Nancy Lopez' hotel room is some kind of mess: clothes, clippings, cosmetics and candy Kisses, on account of this week happens to be Hershey, Pa. The PR man, exhausted from suddenly having to front for the eighth wonder of the world, flops on one bed. The guy from the country club, with pictures for Nancy to sign, stands in a clearing in the middle of the floor. The caddie is rounding up shoes and golf clubs and candy and today's swag. The first observation Nancy has about being famous is, "It's funny, but the more money I make, the more presents people give me."
The phone is ringing again. She picks her way through the forest of telegraphed roses and over some utter stranger who has found a seat on the floor. But what are you going to do? The day before, as she was getting dressed, three women reporters came in to watch and get a new angle. Luckily, today Nancy has just lost a tournament by 15 strokes; otherwise, she might be in some demand.
She talks on the phone standing up, there being no place to put anything down, herself included. She is a pack rat, but this is ridiculous. Growing up, the one rule was that she had to keep a neat room. Her father, Domingo, who has a third-grade education and an auto-body shop in Roswell, N. Mex., would not let her work. He would not even permit her to do the dishes. "No, Mama," he would tell Nancy's mother. "These hands are meant for golf." For five years she wore braces he could not afford. "Mama, she got to," Domingo said. "Our Nancy's gonna be a public figure." But at least she had to keep her room neat. Her father brought her up to be a champion, and her mother brought her up to be a lady; together they raised her as royalty, the countess of golf, la condesa, and she was just that in May of 1978 at age 21, and then she blows right by it in June to become the whole sport of women's golf. Even a countess can be expected to keep a neat room, but it is difficult for a person to manage that when her room contains a whole damn sport.
Nancy puts the phone down and sighs. "This is for the chairman," the guy with the pictures says. "Oh, he'll love this, Nancy."
July 9, 1978
"Think they'll want us back next year?" asks the PR man, Chip Campbell. All of a sudden Campbell is a bear with a gingersnap. A year and a half publicizing the Ladies Professional Golf Association, trying to scare up any stiff with a typewriter, patiently spelling R-a-n-k-i-n and P-o-s-t and other such difficult big names—and, hey, now they just turned down the Today show. Couldn't fit it in. Good Morning, America is here. The Sunday Times of London is here. A gentleman from Tokyo is downstairs, researching a 30-part series on Nancy Lopez. Sandburg's Abraham Lincoln didn't take 30 parts. NBC won this week's right to break into its baseball game with Nancy updates. Flash: Nancy is now only nine strokes off the pace. We'll be back in half an hour with an up-to-date report. CBS and ABC bid unsuccessfully for this scoop. It's like the Olympics.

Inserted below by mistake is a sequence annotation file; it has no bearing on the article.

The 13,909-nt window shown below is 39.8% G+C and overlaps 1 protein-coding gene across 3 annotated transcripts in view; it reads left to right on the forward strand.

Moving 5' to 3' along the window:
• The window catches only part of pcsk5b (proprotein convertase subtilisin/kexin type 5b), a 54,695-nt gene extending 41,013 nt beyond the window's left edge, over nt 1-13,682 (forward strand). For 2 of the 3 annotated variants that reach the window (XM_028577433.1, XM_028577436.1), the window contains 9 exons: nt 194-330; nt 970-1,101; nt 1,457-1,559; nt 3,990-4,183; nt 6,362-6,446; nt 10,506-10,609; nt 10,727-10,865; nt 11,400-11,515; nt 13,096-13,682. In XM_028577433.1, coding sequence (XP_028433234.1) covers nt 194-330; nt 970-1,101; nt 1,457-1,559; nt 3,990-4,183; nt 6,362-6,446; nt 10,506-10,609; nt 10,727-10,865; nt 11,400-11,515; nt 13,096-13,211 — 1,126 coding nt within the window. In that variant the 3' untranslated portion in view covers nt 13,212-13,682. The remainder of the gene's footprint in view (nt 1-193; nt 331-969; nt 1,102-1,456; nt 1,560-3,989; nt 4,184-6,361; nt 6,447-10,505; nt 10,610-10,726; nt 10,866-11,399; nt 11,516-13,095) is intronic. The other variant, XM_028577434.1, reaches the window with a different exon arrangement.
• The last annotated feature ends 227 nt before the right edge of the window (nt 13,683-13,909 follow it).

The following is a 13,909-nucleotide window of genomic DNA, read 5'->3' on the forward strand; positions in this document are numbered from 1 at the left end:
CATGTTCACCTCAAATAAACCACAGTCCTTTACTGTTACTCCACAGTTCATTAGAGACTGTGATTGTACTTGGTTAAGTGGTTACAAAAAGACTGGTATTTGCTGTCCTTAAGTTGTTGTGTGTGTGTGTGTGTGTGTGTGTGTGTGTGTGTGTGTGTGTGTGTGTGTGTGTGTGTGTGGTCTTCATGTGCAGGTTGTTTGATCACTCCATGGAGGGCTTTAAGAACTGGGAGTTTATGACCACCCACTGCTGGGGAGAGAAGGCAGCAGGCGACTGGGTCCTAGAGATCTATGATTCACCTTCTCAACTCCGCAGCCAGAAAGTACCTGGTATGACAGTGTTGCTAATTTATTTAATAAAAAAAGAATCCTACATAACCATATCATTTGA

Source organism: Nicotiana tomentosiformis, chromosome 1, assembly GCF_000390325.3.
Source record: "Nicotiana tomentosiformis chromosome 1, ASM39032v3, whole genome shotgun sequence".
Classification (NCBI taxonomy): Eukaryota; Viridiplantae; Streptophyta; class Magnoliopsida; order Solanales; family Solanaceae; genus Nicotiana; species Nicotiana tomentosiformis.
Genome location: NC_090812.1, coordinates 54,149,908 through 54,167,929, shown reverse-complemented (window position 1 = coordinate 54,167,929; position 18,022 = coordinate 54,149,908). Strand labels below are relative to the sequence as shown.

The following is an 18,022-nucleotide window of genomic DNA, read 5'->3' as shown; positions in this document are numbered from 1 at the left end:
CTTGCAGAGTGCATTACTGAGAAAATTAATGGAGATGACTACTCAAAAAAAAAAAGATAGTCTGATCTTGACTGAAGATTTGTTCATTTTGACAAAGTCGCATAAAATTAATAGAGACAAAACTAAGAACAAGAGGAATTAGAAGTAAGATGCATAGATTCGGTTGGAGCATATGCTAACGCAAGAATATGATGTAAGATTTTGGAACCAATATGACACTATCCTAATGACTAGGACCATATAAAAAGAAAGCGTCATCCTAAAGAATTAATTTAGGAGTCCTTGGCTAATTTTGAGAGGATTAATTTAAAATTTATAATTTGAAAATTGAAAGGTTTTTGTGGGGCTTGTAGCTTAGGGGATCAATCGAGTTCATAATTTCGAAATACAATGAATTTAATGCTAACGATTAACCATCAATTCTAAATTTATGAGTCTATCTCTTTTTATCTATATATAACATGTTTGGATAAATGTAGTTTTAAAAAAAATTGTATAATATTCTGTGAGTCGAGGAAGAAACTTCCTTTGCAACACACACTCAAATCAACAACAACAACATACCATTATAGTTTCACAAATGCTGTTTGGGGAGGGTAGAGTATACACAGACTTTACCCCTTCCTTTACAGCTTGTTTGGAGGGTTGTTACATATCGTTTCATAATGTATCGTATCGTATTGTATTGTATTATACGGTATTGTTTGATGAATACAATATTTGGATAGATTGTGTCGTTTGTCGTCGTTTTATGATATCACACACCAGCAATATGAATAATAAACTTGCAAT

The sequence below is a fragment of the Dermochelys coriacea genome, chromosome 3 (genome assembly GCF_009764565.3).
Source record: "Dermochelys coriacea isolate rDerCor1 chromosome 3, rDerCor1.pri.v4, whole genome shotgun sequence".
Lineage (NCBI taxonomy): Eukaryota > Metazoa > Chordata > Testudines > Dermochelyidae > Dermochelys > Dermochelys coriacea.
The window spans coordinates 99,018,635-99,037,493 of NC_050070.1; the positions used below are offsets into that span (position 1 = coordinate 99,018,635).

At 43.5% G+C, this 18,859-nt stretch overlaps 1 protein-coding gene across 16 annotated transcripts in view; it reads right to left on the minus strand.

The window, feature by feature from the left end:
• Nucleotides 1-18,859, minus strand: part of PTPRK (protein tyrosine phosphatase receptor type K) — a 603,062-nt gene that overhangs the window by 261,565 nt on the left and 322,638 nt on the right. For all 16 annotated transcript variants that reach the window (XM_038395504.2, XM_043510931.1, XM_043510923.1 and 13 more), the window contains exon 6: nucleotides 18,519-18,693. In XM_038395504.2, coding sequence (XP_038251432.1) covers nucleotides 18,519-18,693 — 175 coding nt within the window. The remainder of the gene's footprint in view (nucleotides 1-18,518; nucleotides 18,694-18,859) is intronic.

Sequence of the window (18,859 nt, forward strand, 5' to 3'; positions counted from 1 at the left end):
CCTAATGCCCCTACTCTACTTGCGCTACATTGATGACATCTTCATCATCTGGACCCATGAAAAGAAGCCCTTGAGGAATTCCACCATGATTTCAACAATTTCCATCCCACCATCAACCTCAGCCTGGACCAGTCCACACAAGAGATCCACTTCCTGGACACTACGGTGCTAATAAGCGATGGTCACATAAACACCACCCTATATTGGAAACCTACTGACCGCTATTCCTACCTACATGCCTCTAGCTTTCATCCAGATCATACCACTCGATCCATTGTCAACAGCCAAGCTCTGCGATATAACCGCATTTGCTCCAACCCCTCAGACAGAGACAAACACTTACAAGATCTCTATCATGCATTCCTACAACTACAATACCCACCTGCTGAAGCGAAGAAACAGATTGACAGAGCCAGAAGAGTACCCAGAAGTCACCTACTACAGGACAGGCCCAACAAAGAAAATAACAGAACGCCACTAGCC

"To tell you the truth," says the country-club guy to Campbell, "a few weeks ago it was only 50-50 we'd want you [the tournament] back at all." A few weeks ago was just before Nancy Lopez became the whole sport. "Now it's, you know, 99.44% sure for '79. It looks like the chocolate people want in, and we'll triple the purse." Campbell makes a funny sound, swallowing another canary; Nancy signs all the photos. "Oh thank you, Nancy, thank you, dear," the man from the country club says. He kisses her and backs out of the room.
As its beneficiary, the Hershey tournament has the Harrisburg Hospital. Last year the tournament drew 7,000 people and cleared $9,000. Two weeks ago 34,000 came out, including several who watched the winner, whoever that was. It looks as if the hospital will bank well over $50,000, so Nancy made them 40 grand, which is not bad. And if she can do that for a hospital, think what she can do for ladies' golf. Think what she can do for Nancy Lopez. "We're looking strictly for the six-figure affiliations," is what one of her management men lets on, sotto voce.
The PR man has got to get things organized. "We have to work out this schedule," he says. The phone rings. "It's my seester," Nancy says, putting on an accent. "Hey, beeg seester, I love you."
The caddie fumbles through her golf bag. Notwithstanding his name, which is Roscoe Jones, and his haircut, which is an Afro, he is a white guy, age 26, out of Medina, Ohio. "They want everything of hers they can get their hands on," he says. Since Nancy has become the sport, Roscoe has collected enough in caddie fees out of her purses to move up among the leaders of the LPGA money winners and, after each round, when Nancy is finished with her press audience, Roscoe himself is ushered to the microphones, there to entertain with deadpan one-liners. They go like this, on the order of Rochester digging into Mister Benny: